Eating just three to four ounces of yogurt a day, led to a 19% reduction in lung cancer over people who ate no yogurt. Taking in 25 to 35 grams of fiber a day, led to a 17% reduction in lung cancer over people who ate 10 grams or less a day.

Combined, the effect was even more dramatic. The people with the highest fiber and yogurt intake, reduced their risk of lung cancer by a whopping 33% over those who consumed the least.

The reason why yogurt and fiber are so beneficial is still not fully understood. However, the senior author of the study, Dr. Xiao-Ou Shu of Vanderbilt University said, “inflammation plays a major role in lung cancer, and we know that the gut microbiome plays a major role in reducing inflammation. People who eat a lot of fiber and yogurt have a healthier microbiome.”

To make sure you're not taking in too many sugars from the yogurt, choose lower-sugar Greek yogurt and add fresh cut fruit on top to enhance the flavor. You can up your fiber with supplements, but adding more fiber-rich foods like oatmeal and higher fiber vegetables give you the added benefit of all the other nutrients those whole foods provide.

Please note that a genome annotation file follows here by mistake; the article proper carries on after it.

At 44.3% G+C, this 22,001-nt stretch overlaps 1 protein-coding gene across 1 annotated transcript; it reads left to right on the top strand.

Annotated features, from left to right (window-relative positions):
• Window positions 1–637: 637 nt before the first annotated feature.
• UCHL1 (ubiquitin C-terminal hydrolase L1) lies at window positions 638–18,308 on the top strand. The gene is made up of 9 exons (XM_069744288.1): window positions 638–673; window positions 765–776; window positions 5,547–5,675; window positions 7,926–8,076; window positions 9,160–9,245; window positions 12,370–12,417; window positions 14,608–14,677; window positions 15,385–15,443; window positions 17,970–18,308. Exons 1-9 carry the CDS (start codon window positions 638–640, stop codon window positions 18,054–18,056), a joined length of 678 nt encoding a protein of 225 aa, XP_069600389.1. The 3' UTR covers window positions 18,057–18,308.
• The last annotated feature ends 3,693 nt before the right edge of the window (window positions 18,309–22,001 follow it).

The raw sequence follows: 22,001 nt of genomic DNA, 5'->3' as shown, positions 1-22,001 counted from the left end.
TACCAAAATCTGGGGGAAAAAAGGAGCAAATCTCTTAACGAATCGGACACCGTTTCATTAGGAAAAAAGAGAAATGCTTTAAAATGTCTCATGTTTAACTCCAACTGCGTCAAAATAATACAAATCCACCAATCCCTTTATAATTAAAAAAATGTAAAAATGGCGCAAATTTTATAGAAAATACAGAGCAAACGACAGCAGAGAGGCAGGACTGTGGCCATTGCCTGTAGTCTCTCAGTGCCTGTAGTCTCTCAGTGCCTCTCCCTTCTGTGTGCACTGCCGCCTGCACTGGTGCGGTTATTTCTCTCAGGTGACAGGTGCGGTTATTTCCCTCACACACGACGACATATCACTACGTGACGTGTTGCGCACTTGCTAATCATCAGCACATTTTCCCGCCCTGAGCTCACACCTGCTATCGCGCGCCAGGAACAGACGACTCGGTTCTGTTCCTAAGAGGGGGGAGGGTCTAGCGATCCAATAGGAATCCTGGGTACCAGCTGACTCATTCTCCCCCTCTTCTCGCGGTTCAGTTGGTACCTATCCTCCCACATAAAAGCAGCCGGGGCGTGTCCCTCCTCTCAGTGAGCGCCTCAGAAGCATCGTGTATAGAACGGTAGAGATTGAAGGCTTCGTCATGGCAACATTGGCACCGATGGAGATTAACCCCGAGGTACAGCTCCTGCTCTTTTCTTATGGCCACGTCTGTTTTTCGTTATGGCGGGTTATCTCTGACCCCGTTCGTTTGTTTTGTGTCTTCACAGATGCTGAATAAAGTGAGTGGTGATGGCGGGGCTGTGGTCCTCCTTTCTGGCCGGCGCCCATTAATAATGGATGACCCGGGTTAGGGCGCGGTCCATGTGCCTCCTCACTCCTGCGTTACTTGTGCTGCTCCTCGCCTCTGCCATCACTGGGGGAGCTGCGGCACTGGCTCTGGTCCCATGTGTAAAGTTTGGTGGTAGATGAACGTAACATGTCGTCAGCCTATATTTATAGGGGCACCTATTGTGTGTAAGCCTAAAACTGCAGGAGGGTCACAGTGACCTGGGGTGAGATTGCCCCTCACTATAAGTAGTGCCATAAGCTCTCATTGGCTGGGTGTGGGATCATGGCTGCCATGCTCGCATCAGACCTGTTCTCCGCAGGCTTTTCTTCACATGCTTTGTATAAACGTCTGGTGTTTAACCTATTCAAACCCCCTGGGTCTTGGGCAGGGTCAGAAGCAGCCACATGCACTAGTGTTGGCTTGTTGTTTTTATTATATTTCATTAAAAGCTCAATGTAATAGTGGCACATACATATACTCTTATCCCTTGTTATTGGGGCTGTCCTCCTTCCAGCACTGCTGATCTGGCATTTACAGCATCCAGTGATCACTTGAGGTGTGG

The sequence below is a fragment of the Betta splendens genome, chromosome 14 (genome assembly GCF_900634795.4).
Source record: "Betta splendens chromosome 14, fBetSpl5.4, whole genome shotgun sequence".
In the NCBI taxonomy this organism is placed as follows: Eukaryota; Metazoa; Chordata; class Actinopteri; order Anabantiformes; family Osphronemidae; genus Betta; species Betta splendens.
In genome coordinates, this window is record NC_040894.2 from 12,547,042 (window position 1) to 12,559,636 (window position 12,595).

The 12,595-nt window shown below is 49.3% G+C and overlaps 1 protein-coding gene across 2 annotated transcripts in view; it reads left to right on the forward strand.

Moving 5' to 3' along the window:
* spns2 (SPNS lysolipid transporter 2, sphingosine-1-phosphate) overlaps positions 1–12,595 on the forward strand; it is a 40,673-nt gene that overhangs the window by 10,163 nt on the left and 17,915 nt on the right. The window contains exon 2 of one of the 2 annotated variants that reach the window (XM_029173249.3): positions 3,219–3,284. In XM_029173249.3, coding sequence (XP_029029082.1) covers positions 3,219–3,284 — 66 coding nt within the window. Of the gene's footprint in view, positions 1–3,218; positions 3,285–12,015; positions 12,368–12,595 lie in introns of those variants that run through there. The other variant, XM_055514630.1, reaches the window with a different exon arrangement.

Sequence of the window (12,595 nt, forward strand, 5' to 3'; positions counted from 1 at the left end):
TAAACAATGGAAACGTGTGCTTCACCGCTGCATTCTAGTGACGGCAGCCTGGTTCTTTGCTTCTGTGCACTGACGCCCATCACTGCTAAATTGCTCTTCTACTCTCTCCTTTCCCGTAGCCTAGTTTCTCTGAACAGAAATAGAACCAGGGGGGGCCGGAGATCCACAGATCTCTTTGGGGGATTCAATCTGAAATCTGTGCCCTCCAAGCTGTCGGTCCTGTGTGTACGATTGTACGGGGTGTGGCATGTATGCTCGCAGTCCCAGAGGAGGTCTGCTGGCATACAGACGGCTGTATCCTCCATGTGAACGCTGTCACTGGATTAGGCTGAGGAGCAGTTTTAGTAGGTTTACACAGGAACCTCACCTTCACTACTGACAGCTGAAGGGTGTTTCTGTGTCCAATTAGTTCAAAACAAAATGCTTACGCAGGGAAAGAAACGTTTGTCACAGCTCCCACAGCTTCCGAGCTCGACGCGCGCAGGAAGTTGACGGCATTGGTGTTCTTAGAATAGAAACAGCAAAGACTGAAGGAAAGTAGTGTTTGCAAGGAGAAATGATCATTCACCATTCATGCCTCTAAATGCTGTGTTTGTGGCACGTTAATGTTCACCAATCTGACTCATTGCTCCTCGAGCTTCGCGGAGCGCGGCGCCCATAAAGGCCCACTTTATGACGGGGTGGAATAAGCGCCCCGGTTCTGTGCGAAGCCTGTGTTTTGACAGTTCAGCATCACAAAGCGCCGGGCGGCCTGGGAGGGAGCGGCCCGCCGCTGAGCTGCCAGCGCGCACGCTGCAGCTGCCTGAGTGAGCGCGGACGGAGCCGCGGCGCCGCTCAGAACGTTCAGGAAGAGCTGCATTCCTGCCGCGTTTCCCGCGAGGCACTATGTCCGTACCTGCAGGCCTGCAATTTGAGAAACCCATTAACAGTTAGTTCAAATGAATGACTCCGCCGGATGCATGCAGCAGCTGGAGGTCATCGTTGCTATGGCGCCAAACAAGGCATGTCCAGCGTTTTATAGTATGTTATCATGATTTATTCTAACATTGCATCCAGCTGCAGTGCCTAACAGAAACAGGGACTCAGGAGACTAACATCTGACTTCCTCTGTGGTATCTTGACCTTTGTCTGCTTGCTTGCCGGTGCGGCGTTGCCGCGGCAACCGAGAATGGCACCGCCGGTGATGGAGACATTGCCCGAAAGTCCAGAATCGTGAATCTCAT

Reference Links:

Exercise Guidelines for Cancer Survivors: Consensus Statement from International Multidisciplinary Roundtable

Medicine & Science in Sports & Exercise, November 2019 - Volume 51 - Issue 11 - p 2375-2390 doi: 10.1249/MSS.0000000000002116

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Exercise is Medicine in Oncology: Engaging clinicians to help patients move through cancer